Italy readies new anti-inflation package as businesses sound the alarm

By Giuseppe Fonte and Gavin Jones

ROME (Reuters) -The Italian government said on Thursday it was preparing a new multi-billion euro package to help shield firms and families from surging energy prices, after the country’s main business lobby warned of a looming “economic earthquake”.

Carlo Bonomi, chief of employers’ association Confindustria, said in a radio interview that with energy costs for Italian industry among the highest in Europe, gas prices needed to be capped either at the European or domestic level.

Bonomi said businesses cannot wait for a new government to be installed after elections on Sept. 25 and called for outgoing Prime Minister Mario Draghi to take emergency steps.

“What we are facing is an economic earthquake,” he said.

Foreign Minister Luigi Di Maio told reporters that the cabinet would meet next week to approve “a new decree to curb the increase in energy bills”.

The measures are likely to be worth at least 10 billion euros ($10.01 billion), a government source said. They come on top of some 52 billion euros already budgeted this year to soften the impact of sky-high electricity, gas and petrol costs.

Inflation in Italy, which has the third largest economy in the European Union, jumped to 9.0% in August from 8.4% the month before, driven up by electricity and gas prices, preliminary data showed on Wednesday.

Rival dairy companies Granarolo and Lactalis Italia issued a joint statement on Thursday asking the government to step in to prevent the “disastrous consequences” of rising costs for them and their suppliers.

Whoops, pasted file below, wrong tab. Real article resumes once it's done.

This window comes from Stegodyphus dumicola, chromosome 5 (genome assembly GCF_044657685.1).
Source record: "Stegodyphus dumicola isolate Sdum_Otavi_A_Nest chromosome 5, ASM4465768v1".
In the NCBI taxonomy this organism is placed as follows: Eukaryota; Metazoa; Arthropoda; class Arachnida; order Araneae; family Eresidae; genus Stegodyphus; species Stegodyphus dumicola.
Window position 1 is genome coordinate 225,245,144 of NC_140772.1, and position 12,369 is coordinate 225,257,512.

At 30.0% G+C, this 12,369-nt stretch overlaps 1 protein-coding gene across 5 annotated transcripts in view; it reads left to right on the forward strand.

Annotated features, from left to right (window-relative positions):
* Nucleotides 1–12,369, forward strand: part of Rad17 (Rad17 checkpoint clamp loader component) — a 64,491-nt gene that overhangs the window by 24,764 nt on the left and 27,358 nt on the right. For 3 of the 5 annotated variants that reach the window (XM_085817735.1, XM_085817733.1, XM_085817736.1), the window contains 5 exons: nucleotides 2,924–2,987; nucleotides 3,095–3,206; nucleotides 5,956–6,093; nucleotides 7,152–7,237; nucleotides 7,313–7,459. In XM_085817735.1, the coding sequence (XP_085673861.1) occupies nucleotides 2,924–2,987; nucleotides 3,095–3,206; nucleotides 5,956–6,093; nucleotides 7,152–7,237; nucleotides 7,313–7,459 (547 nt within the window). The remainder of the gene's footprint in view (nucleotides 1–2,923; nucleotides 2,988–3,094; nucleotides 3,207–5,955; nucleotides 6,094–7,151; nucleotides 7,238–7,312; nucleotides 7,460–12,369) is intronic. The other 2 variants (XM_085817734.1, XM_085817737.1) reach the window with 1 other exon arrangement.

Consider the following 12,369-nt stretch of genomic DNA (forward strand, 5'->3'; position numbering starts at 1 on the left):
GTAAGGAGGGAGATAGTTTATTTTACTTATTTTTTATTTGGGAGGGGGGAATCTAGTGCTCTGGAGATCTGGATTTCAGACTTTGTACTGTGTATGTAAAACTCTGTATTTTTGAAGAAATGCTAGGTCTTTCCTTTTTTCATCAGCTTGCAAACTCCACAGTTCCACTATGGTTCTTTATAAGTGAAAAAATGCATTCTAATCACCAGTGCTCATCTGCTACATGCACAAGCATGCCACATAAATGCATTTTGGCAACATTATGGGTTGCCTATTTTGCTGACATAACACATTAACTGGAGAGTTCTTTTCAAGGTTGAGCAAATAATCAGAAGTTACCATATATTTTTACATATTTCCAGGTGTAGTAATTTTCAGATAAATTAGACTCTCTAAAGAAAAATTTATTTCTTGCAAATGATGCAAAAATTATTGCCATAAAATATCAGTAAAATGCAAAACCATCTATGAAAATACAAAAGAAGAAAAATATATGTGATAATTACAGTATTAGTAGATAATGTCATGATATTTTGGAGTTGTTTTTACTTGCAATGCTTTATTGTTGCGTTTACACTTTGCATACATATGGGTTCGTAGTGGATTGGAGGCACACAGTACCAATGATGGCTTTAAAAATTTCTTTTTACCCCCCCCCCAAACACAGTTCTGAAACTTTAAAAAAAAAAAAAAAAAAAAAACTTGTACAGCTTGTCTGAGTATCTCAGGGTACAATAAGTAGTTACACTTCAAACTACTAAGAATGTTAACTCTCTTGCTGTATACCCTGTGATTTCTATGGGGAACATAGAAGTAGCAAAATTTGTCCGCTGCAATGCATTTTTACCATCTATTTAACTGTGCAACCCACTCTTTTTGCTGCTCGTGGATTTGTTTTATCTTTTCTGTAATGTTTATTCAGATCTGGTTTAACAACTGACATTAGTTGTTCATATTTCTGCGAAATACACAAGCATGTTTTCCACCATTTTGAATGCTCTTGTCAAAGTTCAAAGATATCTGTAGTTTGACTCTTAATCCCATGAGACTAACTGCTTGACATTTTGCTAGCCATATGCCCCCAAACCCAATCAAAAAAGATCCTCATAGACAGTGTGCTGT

Bonomi said Draghi should draw up a plan for possible energy rationing and warned 20% of Italian companies may have to halt operations if Russia suspends gas exports to countries opposing it in its ongoing conflict with Ukraine.

Hoping to avoid rationing, the government has said it plans to drop the heating temperature by 1 degree Celsius in public and private residential buildings starting from October, while cutting heating duration by 1 hour a day.

Confcommercio, an association of retail and service firms, issued a similar warning on Wednesday, saying 120,000 Italian service sector companies could go out of business over the next 10 months, with 370,000 job losses.

Manufacturing firms are already struggling and the sector recorded a second straight month of contraction in August, a closely watched survey showed on Thursday.

Confcommercio asked Draghi to extend tax relief to help firms tackle the energy crunch, and to rule that bills can be paid in smaller instalments.

Draghi has financed his anti-inflation packages with increased revenue from value added tax as a result of the higher energy costs and by adjusting other areas of the state budget, without increasing borrowing.

He has so far refused to hike this year’s fiscal deficit above the target of 5.6% of national output that was set in April, despite pressure from several parties for him to do so.

Before finalising next week’s package, the government wants to assess how much it will garner from a 25% windfall tax on energy groups that have benefited from surging oil and gas prices, political sources said.

Under the windfall tax scheme, a 40% down-payment was due by the end of June but thousands of companies refused to pay, leaving the government facing a potential revenue shortfall of more than 9 billion euros.

In response, Draghi said last month the down-payment would carry a 30% surcharge if paid by Aug. 31, after which it would rise to 60%.

($1 = 0.9988 euros)

(Additional reporting by Federica Urso and Gianluca SemeraroEditing by Frances Kerry)